This elimination of yeast cells during processing means it won’t fuel candida growth – which is more often fueled by sugars and refined carbohydrates. Foods containing live yeasts, prebiotics, or live bacteria can sometimes make symptoms worse.. things like kombucha and sauerkraut. 

Antibiotics can also contribute as a huge factor when the good bacteria is killed, and the yeast can proliferate.

In extremely rare documented cases, Brewer’s yeast (but not nutritional yeast), along with other ‘live’ forms of Saccharomyces cerevisiae was found to cause a response in those that were highly immunosuppressed. 

This can be noted in cases of probiotic use as well, which is why it is also always advised to avoid the use of probiotics, bacterial cultures, or yeasts in those taking immune suppressants or those with auto-immune conditions unless confirmed by a medical professional.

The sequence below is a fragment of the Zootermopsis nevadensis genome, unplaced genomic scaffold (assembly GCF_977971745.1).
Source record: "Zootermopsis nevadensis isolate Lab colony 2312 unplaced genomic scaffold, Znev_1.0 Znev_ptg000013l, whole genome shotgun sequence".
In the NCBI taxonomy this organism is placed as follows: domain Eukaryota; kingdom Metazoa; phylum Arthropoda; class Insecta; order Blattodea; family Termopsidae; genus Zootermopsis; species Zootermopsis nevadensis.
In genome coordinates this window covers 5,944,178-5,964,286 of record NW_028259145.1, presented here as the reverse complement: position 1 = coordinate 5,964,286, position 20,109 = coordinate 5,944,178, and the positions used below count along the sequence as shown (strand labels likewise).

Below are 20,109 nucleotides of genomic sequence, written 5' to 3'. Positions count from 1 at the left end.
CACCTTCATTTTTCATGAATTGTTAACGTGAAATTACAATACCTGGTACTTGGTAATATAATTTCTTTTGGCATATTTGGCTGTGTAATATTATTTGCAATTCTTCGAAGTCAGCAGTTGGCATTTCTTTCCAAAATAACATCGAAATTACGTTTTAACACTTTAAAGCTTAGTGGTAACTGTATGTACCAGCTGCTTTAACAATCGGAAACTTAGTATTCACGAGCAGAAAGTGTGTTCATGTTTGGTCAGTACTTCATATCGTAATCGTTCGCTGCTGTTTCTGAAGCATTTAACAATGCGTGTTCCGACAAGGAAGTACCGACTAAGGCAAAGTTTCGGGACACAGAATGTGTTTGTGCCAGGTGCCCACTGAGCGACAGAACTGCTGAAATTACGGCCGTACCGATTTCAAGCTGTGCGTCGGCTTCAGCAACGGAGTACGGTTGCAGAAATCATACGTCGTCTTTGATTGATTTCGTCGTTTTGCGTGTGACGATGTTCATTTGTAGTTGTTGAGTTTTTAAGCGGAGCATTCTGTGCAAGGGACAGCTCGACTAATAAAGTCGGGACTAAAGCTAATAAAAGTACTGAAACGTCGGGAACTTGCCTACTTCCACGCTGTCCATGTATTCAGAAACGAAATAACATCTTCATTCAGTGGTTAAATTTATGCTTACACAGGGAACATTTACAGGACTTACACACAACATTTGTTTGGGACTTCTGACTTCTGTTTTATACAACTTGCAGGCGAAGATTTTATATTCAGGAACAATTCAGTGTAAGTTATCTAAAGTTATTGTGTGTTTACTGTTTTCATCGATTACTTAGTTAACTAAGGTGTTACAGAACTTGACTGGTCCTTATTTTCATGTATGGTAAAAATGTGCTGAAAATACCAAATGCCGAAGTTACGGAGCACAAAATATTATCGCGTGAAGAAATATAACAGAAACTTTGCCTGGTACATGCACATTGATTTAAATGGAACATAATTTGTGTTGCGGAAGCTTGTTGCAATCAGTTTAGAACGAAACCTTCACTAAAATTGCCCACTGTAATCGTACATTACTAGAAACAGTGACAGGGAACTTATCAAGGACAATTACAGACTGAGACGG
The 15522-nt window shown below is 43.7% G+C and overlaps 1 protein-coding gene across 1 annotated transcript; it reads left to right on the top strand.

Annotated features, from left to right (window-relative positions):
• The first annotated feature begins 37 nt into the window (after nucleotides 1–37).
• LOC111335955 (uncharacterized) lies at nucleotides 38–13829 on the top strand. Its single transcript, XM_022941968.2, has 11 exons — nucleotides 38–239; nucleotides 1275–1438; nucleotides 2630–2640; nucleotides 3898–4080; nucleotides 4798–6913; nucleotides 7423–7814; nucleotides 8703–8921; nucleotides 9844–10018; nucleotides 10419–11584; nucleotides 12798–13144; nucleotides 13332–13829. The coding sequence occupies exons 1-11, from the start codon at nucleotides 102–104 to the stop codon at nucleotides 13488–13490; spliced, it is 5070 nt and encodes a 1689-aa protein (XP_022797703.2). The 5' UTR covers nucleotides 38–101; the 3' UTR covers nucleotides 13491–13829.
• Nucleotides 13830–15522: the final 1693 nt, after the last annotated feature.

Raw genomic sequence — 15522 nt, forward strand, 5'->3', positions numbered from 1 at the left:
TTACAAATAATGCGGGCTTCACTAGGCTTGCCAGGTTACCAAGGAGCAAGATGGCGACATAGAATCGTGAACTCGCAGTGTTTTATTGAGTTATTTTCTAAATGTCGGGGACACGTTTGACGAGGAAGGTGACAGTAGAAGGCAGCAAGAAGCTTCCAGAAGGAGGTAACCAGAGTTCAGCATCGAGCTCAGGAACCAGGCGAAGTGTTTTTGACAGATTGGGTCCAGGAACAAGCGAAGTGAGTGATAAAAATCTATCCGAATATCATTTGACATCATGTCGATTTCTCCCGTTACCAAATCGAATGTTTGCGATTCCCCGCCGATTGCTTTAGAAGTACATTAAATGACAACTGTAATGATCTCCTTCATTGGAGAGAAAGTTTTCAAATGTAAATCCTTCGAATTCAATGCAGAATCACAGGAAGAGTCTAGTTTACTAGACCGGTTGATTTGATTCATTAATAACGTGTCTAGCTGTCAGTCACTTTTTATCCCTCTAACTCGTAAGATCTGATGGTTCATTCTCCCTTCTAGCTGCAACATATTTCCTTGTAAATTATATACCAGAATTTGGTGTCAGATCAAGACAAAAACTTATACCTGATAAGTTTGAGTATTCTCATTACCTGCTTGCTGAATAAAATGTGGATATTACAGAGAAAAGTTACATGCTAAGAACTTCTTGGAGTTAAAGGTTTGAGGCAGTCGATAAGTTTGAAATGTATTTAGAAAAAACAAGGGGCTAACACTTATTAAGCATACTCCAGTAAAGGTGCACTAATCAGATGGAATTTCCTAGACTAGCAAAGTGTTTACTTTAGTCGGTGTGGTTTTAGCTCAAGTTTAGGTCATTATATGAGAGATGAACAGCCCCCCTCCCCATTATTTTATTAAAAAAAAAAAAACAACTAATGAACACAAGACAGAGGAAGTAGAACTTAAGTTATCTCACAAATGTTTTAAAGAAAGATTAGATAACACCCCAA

It is important to know these occur very rarely and are not linked to a specific type of type, probiotic strain, or culture. 

What about Mold Concerns?

Again, there is no evidence to support that nutritional yeast, in particular contains mold toxins or fuels mold toxicity in those that are suffering. 

Some suggest that “yeasts almost always contain high levels of mold toxins,” but do not cite any sources of this in relation to nutritional yeast. There are no research-based studies to support this claim. 

One study cites brewer’s yeast as containing mold, but the amount varied wildly among the samples tested, and we do not know the origin of the yeast used or the conditions in which it was produced or stored.